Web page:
To start off, you can start just simply start looking at the book you are reading. You may pick up some easy clues just by browsing. For example, take a look at any titles and headings in your text. Is anything written in bold letters? That usually means readers are going to want to pay attention. For text geared towards older children, are there are any pictures and captions? What about graphs and charts? These are usually presenting important information. So that’s how you would scratch the surface with determining importance.
Now let’s dive deeper. There are two main classifications of text, fiction and non-fiction.
For fiction, I like to use a strategy called “Somebody-Wants-But-So.” Funny name for a strategy, but you are basically using these words as prompts.
Let me demonstrate with a well-known story, the Three Little Pigs. To find the big idea, I am going to use my prompts: Someone – In this case, the someone is the Big Bad Wolf;
Wants – The Big Bad Wolf wants to eat the three little pigs for dinner;
But – They all hid inside the brick house;
So – He was not able to eat them and went hungry.
So again the prompts are Someone, Wants, But, So. In this case, the Big Bad Wolf wants to eat the three little pigs for dinner but they all hid inside the brick house so he was not able to eat them and went hungry. This strategy may not be a perfect fit for every fiction story but it does give you a start and sort of builds a shell and is a good rule of thumb when determining the main idea for fiction.
Now what about for non-fiction? When working with non-fiction text, you want to determine importance in order to gain information and acquire new knowledge. Non-fiction stories are based on real life facts and information so the Someone, Wants, But, So strategy may not always work.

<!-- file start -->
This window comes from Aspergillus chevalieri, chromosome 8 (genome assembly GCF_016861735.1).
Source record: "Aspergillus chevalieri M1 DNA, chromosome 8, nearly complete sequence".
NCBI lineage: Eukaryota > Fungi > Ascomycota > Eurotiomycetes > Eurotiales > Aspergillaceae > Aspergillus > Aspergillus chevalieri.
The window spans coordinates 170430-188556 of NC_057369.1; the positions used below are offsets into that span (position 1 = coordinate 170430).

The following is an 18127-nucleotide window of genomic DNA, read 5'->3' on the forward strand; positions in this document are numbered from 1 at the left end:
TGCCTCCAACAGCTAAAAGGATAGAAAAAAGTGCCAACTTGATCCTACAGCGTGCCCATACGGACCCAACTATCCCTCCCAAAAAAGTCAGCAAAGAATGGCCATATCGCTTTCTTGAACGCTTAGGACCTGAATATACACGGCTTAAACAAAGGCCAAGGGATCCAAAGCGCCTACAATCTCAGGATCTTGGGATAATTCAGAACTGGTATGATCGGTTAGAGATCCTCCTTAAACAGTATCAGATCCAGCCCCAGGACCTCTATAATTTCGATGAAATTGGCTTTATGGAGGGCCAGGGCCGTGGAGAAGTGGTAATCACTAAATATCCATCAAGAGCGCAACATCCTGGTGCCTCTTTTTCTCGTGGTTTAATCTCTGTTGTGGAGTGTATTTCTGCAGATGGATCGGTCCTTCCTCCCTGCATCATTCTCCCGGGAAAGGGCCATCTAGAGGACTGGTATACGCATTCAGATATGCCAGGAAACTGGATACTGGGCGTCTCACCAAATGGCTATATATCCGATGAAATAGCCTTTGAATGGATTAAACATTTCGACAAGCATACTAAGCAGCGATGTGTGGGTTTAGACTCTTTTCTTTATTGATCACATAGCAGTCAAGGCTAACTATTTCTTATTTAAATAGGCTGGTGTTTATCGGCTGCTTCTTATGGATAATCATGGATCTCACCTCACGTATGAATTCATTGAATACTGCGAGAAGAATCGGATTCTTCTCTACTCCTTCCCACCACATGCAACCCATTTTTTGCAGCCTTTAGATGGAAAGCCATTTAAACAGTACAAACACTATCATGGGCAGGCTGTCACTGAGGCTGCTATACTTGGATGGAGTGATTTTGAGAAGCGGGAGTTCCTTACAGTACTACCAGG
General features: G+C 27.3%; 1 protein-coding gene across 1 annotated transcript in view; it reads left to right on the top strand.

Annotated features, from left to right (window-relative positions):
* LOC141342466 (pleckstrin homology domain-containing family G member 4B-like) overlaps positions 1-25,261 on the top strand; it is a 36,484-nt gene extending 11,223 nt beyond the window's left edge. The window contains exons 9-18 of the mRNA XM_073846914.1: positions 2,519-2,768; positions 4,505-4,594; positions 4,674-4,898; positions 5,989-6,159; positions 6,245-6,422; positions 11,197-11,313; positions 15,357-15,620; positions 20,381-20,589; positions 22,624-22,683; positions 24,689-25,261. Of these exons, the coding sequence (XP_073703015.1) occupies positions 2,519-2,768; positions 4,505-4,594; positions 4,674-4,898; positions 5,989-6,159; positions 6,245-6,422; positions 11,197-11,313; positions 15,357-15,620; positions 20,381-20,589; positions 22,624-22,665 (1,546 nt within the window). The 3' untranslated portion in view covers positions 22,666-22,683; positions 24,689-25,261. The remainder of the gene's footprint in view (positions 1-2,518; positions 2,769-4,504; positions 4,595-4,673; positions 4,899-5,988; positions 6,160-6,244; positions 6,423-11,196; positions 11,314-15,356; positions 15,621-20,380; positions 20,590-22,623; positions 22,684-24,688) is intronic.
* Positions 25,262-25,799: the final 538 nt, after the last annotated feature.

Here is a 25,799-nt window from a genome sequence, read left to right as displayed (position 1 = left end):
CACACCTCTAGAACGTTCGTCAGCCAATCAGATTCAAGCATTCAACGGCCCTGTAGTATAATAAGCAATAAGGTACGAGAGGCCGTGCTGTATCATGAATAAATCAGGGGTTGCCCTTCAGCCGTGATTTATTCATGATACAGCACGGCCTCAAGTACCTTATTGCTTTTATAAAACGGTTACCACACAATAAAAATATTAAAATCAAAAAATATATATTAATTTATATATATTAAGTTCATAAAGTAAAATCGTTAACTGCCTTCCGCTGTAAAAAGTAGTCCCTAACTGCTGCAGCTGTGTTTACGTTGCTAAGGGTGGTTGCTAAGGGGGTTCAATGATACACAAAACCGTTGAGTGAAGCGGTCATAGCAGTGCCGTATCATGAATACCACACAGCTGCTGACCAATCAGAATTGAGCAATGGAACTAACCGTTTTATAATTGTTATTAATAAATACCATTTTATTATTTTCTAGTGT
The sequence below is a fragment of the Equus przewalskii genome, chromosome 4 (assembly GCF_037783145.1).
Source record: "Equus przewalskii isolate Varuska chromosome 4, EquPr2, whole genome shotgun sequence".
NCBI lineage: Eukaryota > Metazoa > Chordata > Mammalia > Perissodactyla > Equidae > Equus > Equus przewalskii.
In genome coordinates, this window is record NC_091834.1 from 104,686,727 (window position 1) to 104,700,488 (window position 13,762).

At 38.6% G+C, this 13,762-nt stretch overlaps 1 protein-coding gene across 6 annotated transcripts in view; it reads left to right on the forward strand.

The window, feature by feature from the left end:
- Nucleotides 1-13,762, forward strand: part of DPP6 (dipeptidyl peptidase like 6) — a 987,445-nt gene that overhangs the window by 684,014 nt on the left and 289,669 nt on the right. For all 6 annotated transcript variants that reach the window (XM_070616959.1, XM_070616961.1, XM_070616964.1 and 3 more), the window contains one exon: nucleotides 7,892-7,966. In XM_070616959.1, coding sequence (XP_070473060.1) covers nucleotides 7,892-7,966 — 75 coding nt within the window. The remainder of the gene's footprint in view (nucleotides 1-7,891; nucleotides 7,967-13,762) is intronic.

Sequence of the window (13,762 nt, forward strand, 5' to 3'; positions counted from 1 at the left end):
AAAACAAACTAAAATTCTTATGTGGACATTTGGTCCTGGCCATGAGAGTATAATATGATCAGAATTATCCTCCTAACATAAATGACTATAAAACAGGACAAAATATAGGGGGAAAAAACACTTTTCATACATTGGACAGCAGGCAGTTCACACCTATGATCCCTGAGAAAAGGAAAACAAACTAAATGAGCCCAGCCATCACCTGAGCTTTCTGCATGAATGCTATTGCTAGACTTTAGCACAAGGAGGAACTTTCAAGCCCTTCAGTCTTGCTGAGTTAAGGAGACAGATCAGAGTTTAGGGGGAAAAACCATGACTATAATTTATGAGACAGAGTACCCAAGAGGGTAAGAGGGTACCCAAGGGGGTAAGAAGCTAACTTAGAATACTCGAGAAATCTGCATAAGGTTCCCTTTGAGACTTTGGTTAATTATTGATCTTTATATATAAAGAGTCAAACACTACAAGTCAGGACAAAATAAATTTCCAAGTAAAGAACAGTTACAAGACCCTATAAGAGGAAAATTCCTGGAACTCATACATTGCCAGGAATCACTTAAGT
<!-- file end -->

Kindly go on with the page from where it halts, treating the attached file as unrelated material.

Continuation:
Let’s talk about how to approach these types of books. Reading nonfiction takes time. Some children find that they have to reread the information to make sure that they understand it. Taking notes as you read nonfiction is a great strategy when determining importance. Either you or your child can take notes as you read the story and I’ll walk you through how we are going to leverage our notes to identify what information is important.
Let’s visualize what your note taking paper will look like. It is going to be divided into three columns. On the first column, you are going to write down the main pieces of information you are coming across as you read with your child. We’ll label that column “Information that I read.”
On the second column, you are going to decide if that information was important or not. You or your child is going to simply write down yes or no. We’ll label that column with a question “Was this Important?” That is going to be our name for the second column.